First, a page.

The network equipment makers were spitting out teeth again Thursday after two of the sector's heavyweights projected steep losses.
Before the market opened, Wall Street fave
forecast a first-quarter loss and a decline of as much as 50% in its long-haul business. Meanwhile
continued a long run of poor financial showings, saying first-quarter earnings and revenue will fall far short of estimates.
Shares of both companies fell at least 12% in early trading. Several other big networking outfits saw their shares fall as well as investors worried about the evaporating demand for telecom gear.
It Went Bad
Ciena managed to match fourth-quarter earnings and revenue estimates, posting earnings of 5 cents on revenue of $368 million. But the company, which makes gear for the Internet, said first-quarter sales will fall 30%-40% from a year ago, leading to a loss of 8 cents to 12 cents a share for the period. Wall Street expected a 5-cent profit. Ciena said sales of its popular CoreDirector switch will rise sequentially but not enough to offset a fall in long-haul gear sales that could reach 50%.
For the coming year, Ciena declined to give a specific forecast but said sales would likely be below 2001 levels and that the company would have operational losses for the year while salvaging positive cash flow overall.
"This is bad, real bad," said one New York-based hedge fund manager who has been bullish on Ciena until recently and sold out of his position Thursday.
Ciena's shortfall didn't come as a complete surprise, considering that leading customer
has again slashed its capital spending plan for next year. The Denver telco said Thursday it would cut spending by an additional $1 billion, bringing its spending plan to $4.2 billion, or roughly half of its 2001 level. That is by far the steepest cut yet by a big equipment buyer; many of Qwest's rivals, such as
, have cut spending by 20%-35%.
Compounding the near-term squeeze, Ciena has pledged to continue investing in the development of future generations of Internet gear and in marketing efforts, which will keep costs high even as revenue plunges. In making that decision Ciena is breaking from the networking pack, where cost-cutting has been rampant as business has vanished.
Some analysts characterized the move as a bold attempt to target market share at the expense of profits. Ciena CEO Gary Smith defended the move, telling analysts on a conference call Thursday that it would be detrimental to the company's long-range success to start curbing tech development and sales efforts now.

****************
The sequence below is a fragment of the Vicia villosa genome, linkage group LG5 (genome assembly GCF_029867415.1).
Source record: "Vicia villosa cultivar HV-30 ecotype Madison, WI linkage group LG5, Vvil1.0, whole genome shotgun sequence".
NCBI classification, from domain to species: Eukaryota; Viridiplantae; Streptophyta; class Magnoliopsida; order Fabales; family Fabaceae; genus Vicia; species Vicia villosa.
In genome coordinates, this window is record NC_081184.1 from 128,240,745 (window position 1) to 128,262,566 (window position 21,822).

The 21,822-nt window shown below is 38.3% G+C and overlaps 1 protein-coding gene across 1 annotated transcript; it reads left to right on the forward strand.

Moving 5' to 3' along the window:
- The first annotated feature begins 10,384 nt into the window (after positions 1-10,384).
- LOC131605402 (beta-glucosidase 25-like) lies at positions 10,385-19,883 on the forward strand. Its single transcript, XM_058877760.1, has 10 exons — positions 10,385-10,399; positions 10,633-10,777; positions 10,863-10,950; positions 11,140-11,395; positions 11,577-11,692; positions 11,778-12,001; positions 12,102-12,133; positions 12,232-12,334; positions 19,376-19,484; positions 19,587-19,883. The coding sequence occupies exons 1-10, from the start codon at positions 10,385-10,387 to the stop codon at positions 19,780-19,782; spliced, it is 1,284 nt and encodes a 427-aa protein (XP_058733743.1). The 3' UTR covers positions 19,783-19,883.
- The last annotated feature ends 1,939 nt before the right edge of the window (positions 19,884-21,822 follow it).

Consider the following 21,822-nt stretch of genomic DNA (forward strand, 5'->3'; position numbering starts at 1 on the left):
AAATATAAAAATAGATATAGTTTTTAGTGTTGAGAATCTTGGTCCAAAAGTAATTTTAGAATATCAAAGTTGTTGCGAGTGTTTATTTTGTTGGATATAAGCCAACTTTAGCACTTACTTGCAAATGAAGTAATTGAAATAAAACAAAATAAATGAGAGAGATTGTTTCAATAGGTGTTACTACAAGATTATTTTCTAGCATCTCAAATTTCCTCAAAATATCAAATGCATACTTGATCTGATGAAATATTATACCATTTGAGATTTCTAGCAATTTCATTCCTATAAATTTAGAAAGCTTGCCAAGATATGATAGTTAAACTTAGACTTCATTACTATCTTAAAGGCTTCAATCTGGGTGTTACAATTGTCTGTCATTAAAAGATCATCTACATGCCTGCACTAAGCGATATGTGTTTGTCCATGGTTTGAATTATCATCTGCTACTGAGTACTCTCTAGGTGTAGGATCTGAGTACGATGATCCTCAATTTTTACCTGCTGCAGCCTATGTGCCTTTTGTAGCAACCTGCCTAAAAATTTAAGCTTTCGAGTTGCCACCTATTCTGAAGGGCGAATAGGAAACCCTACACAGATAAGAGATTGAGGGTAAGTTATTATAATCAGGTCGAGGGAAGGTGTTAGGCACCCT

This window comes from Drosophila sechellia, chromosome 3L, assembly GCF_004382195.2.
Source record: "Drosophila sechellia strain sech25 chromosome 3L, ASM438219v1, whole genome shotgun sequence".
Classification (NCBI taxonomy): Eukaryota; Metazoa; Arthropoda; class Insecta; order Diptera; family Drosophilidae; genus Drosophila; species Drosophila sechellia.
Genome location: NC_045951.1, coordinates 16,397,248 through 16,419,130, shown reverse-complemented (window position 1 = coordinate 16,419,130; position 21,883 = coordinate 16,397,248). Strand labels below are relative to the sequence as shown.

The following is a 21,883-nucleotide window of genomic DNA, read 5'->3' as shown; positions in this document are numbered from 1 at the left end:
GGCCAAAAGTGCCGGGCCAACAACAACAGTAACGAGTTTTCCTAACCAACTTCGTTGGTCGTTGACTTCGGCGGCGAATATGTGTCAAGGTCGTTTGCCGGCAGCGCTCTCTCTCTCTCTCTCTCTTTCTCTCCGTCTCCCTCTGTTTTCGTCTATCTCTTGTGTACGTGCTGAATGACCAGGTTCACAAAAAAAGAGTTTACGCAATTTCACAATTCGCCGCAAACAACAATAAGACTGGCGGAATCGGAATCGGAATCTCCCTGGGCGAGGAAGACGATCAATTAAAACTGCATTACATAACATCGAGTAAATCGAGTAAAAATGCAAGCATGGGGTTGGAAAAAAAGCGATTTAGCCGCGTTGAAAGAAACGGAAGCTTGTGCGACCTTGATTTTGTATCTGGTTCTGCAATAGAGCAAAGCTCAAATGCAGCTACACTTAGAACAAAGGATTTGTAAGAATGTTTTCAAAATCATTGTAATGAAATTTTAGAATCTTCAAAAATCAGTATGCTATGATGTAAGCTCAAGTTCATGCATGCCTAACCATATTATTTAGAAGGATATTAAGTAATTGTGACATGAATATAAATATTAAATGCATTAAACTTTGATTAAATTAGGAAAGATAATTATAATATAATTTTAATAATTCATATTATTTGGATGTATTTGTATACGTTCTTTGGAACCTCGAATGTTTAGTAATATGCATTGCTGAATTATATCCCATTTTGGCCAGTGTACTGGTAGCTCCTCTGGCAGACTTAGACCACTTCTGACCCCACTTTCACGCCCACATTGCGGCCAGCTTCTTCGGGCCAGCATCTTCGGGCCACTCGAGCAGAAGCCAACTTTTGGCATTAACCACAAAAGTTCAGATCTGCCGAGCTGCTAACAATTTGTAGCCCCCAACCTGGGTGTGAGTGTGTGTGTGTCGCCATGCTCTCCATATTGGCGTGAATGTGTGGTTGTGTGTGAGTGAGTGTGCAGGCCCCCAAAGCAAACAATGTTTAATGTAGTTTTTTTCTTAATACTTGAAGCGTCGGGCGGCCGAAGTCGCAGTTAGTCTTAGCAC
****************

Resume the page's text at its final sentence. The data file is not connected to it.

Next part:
Among the more disappointing developments for Ciena last quarter was a shortfall in expected sales growth for its very popular optical switch, the CoreDirector. Sales were expected to double in the fiscal fourth quarter, but instead rose only 60%. Ciena executives downplayed the numbers, saying that paperwork was largely to blame as orders were delivered but not all sales could be recorded without contract acceptance signatures. Ciena was confident that the revenue recognition process would be reflected in the current quarter's results.
Ciena chief Smith said he thought the declining demand for long-haul gear, the optical transport devices used to move intercity network traffic on fiber optic cable, was at a "baseline," but he declined to say when he thought sales would resume growing. He also backed away from an earlier prediction that equipment spending would start to pick up by midyear 2002.
Without citing specifics, Smith said logic alone would suggest that equipment demand will return because phone and Internet traffic levels continue to grow. Due to cash constraints, phone companies like Qwest and others have shifted away from network buildouts and toward incremental upgrades to increase the capacities of their existing systems.
But "this industry builds in plateaus," says Smith. "They eat up the capacity and they build it out again."
Waiting for My Set
Lucent, which has cut its workforce by nearly half over the last year in a vain attempt to get ahead of its revenue erosion, has been in the vanguard of the get-smaller-faster movement. But the results haven't been pretty, so far. The company Thursday projected a 23-cent first-quarter loss on revenue of $3.1 billion to $3.4 billion. Wall Street expected the phone equipment maker to lose 17 cents on sales of $4.4 billion.
Lucent said it expects the first quarter to be the low point in this cycle. The staggering phone equipment giant also says that it isn't in default of its debt covenants, as it is delivering narrowing sequential losses. The debt question is key because Lucent has had to appeal to its bankers in the past to enable the company to continue with its broad restructuring amid a torrent of losses.
Lucent said with some understatement that its reduced guidance reflects "an industrywide reduction in spending for network infrastructure and related services." Indeed, penny-pinching by recession-conscious Baby Bells and the insolvency of practically the entire emerging telecom service industry has brought network equipment to a near standstill over the last year, after years of overspending created a bubble in these stocks that popped in October 2000. Now, after years of expansion and willy-nilly acquisition binges, networkers like Lucent are ruthlessly slashing costs to stay afloat as revenue sags.
If Thursday's numbers are any indications, more cuts are probably on the way.